What can’t you do on the blockchain?

What can’t you do on the blockchain?

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Last year’s trade shows for crypto and blockchain were all about ICOs—initial coin offerings. This year, ICOs are out, says Richard Kastelein from Blockchain News. Instead there’s a new collection of financial products—which may or may not suffer the quickly deteriorating reputation of ICOs.

Perhaps more significant, today there are real use cases of blockchain being taken up by big business. Overall, Richard says we’re witnessing “Wall Street meets Main Street.” He points to Walmart’s requiring the adoption of a blockchain system by all its spinach and lettuce suppliers. And other retailers are following fast, Richard says: “that’s proof that this blockchain stuff works.” There are also projects to track diamonds and timber, to prove the claimed provenance of individual items. Supply chains are turning out to be the “most valid use cases” so far.

As to what will be next year’s trend, Richard predicts that it will tokenizing. He notes that Singapore Airlines have already tokenized their air miles system. And there’s potential for more tokenization in relation to loyalty programmes and brands: “how can you reward people that become ‘prosumers’ for you?”—the brand ambassadors. ‘Tokenomics’ is about “trying to achieve an end result and then gamifying the system to achieve that result.”

It’s a natural development for the Bitcoin blockchain, Richard says, because it’s the same principle that Satoshi used when devising the network: “This is what Satoshi did with Bitcoin as well: he created a way for people to be honest in the mining process and have a surefire way to let people create ledgers that can’t be challenged.”

Richard Kastelein was talking to CoinGeek as one of the exhibitors at the recent London Blockchain Expo. Another exhibitor was nChain, which also traces a direct line back to the vision of Satoshi Nakamoto, as a strong proponent of Bitcoin SV (Satoshi Vision). Osmin Callis, from nChain’s Professional Services department was pleased to find many of the big consultancies represented at the show: “We’ve been talking to PWC. We’d already had discussions with the blockchain strategic lead at Dell—we saw her again.” Overall, Osmin said she was “very optimistic …I think we’ve got some amazing possibilities open.”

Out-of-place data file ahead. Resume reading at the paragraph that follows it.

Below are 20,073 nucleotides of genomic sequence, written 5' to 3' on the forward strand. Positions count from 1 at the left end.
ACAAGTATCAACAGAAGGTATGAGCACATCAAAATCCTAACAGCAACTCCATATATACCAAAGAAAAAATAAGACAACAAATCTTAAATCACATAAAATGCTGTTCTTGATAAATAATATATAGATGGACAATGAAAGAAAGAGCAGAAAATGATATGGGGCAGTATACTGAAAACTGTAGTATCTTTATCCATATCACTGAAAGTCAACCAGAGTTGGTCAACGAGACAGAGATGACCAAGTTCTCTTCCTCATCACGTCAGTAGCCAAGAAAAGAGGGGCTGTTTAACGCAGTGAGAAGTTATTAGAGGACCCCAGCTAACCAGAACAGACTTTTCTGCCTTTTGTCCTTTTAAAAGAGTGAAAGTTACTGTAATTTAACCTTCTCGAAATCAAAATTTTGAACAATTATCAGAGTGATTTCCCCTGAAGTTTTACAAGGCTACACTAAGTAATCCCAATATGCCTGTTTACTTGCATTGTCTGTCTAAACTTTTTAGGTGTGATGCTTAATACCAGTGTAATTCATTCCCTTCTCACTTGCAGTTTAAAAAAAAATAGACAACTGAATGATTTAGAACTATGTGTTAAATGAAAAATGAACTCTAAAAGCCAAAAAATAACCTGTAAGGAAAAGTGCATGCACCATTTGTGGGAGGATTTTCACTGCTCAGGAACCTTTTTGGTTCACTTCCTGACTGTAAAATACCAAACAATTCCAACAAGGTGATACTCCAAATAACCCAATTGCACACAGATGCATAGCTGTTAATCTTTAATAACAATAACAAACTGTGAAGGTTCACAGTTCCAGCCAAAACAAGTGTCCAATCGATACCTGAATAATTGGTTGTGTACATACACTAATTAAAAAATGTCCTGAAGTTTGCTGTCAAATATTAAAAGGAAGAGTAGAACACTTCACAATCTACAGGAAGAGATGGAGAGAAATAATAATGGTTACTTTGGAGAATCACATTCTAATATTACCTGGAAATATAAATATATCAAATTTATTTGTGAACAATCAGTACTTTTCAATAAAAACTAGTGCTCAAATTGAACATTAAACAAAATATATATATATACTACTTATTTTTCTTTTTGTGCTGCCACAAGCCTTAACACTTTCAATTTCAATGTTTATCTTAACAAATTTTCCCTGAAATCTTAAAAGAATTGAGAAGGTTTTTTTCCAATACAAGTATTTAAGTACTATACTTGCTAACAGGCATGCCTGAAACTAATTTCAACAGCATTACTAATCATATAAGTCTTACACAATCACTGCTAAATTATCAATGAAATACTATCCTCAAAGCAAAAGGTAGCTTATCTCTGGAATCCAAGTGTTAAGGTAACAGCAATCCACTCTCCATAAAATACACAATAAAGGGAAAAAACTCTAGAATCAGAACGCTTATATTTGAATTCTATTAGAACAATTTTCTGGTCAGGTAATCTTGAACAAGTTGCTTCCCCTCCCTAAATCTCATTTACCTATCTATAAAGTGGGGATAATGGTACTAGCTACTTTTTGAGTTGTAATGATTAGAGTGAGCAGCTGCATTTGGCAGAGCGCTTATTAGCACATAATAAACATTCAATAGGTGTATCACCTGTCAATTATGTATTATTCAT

But it wasn’t all mainstream stuff at Blockchain Expo: Sergio Rigert of Gingr, a Swiss startup, explained what his company is planning to do on the blockchain: “My business is revolutionising the oldest industry in the world, which is the prostitution industry.” Gingr will be the Uber or Airbnb of prostitution, Sergio says. Bookings will be made using the Gingr Coin. If you’re wondering whether the idea of an immutable ledger would be a selling point to clients of this particular kind of business, Sergio has reassurance to offer: “Your data won’t be exploited …we just have it in our system, which is separate, in a separate server, so when you actually do a transaction, you’re just getting a number.”

To hear more from Sergio, Richard and Osmin, listen to this week’s CoinGeek Conversations podcast, or watch on Youtube.

And please subscribe to CoinGeek Conversations – this is episode 17 of a weekly podcast series. Just search for “CoinGeek Conversations” wherever you get your podcasts, subscribe on iTunes, listen on Spotify or visit the CoinGeek Conversations website.


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